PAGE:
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To the editor:
With regard to your “Idle Chatter” column in the 23 April Mount Ayr Record News, I can only say AMEN to “What’s the Science?”
Just because there’s not much credible/sound scientific data about COVID-19 doesn’t mean everybody and his dog doesn’t have an opinion, and unfortunately the interaction of “expert” opinion and government ability to “solve” problems has put the economy on the verge of collapse.
As far as I know, the Corona virus has no ability to leap great distances without an infected human host, and that in turn raises the question of why government hasn’t mandated travel restrictions to preclude inadvertent virus “community spread” by someone who traveled out-of-area and brought the disease back.
With regard to “essential” businesses, the workers go home when they’re off-shift, and if the virus gets into the workplace it gets carried into the community.
While there are clearly essential businesses and functions (though the two are not the same thing”, testing of the workers who have direct contact with the public (e.g. direct care medical people and grocery store employees) should be instituted as a matter of priority, and even realizing the ostensible time frame for spreading the disease is 14 days, a “clean test” today and daily monitoring of temperature thereafter would presumably minimize inadvertent virus spread.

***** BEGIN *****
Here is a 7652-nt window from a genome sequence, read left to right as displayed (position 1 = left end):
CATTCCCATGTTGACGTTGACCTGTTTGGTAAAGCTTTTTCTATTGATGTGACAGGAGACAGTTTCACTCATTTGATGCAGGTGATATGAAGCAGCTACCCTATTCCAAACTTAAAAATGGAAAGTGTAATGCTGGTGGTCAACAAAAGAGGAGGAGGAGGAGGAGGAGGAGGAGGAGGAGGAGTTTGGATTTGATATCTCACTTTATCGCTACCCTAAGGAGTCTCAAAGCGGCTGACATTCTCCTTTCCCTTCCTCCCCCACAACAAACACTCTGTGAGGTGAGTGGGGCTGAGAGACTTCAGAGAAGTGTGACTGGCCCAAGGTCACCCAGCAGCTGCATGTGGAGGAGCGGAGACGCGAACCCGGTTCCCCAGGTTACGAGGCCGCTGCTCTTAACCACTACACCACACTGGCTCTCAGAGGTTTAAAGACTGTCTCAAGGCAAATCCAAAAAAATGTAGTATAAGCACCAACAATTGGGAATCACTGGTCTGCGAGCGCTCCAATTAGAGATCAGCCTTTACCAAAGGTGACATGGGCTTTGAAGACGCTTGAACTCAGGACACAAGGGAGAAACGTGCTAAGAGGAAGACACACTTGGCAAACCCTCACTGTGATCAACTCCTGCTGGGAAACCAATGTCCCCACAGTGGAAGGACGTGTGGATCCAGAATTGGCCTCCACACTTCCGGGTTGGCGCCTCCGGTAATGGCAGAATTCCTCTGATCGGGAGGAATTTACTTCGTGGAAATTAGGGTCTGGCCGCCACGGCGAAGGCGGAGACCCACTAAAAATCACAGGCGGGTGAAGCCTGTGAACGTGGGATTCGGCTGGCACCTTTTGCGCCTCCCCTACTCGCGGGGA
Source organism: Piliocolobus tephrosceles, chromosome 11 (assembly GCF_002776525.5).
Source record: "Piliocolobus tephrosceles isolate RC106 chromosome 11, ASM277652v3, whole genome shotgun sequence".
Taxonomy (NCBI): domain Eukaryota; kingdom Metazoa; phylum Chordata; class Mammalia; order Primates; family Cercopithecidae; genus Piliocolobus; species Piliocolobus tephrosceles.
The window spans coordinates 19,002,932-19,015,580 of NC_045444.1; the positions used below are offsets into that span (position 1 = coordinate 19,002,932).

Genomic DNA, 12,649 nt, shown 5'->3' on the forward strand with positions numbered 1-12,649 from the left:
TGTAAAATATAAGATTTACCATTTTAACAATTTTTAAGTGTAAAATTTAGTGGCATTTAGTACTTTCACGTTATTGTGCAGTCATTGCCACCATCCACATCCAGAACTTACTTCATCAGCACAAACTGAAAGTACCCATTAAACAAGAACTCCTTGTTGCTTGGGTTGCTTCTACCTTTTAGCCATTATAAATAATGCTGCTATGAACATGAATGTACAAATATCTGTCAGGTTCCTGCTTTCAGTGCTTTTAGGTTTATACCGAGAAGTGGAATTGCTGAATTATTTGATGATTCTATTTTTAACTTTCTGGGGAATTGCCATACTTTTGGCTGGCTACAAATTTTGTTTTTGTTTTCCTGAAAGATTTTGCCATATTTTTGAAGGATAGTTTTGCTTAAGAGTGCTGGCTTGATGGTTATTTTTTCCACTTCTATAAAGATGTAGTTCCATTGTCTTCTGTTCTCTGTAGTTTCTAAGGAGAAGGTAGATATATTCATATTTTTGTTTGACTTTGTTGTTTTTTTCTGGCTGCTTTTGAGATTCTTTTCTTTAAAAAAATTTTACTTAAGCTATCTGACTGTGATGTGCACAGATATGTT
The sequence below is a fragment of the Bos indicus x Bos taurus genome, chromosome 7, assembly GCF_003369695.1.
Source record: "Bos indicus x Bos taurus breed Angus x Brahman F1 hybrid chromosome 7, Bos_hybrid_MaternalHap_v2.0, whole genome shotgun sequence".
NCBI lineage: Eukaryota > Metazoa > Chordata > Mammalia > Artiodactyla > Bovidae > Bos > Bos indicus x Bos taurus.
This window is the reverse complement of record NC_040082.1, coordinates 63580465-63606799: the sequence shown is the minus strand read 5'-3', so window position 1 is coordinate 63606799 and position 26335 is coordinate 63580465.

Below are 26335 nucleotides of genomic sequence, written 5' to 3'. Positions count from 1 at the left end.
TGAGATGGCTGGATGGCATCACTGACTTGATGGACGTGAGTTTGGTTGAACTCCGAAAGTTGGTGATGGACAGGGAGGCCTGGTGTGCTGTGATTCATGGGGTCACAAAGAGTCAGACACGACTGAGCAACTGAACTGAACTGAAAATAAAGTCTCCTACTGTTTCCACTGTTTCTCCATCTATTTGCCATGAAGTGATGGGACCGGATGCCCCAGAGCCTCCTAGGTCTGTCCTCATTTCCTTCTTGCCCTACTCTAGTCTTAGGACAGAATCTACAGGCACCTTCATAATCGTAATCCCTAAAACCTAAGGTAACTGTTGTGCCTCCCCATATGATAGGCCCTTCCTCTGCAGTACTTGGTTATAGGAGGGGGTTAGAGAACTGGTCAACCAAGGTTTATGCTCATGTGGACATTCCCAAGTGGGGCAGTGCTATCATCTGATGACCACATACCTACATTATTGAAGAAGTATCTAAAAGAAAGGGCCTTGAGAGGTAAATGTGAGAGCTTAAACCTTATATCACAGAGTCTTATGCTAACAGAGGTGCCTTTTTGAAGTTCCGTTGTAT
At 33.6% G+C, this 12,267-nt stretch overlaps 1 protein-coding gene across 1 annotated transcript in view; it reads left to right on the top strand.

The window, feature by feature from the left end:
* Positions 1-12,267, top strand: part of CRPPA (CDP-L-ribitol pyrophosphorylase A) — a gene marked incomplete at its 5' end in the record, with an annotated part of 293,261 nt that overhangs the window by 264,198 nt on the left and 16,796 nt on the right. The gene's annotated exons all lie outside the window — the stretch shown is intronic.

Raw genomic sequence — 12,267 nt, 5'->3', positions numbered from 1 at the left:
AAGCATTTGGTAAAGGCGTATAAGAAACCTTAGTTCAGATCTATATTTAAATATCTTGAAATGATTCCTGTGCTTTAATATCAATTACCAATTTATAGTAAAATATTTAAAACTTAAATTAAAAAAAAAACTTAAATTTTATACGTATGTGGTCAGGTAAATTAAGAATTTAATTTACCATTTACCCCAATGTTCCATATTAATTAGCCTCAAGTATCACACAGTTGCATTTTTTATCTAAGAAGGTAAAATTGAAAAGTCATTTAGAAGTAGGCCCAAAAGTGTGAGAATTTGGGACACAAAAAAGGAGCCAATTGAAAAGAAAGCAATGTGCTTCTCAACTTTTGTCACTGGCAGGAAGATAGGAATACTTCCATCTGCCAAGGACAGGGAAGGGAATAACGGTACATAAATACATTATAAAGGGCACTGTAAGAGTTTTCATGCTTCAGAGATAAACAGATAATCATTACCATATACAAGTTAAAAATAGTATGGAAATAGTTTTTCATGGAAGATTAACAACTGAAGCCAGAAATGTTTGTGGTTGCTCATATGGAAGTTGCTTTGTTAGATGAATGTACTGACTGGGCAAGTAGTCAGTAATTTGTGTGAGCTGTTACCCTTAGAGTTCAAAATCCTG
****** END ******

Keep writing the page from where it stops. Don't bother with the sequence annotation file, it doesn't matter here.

As a directly related subject, in my opinion the “15 minute rapid response test” machine received by Ringgold County Hospital (23 April Mount Ayr Record News front page top half “RCH trustees…”article Col 2) should be at work 24/7 with the first priority for testing being the workers, not the patients, because the only way the corona virus can get into the nursing homes, etc now is to be brought in by staff (assuming deliveries are at-the-door).
If you want something to do while you’re “sheltering in place,” maybe you should give some thought to reconciliation of the Governor’s Proclamation(s) closing businesses and the right to peaceably assemble written into both Constitutions.
One of the most dangerous powers of any government…is the power to foreclose knowledge from affecting decisions. Given that most specific knowledge is widely scattered in fragments among vast numbers of human beings, decisions made by any manageably small number of government planners is likely to be based on far less knowledge than is available in the society as a whole. Yet, once the government’s decisions have been turned into law and policies, it no longer matters whether the beliefs on which they are based are true or false. Power trumps truth.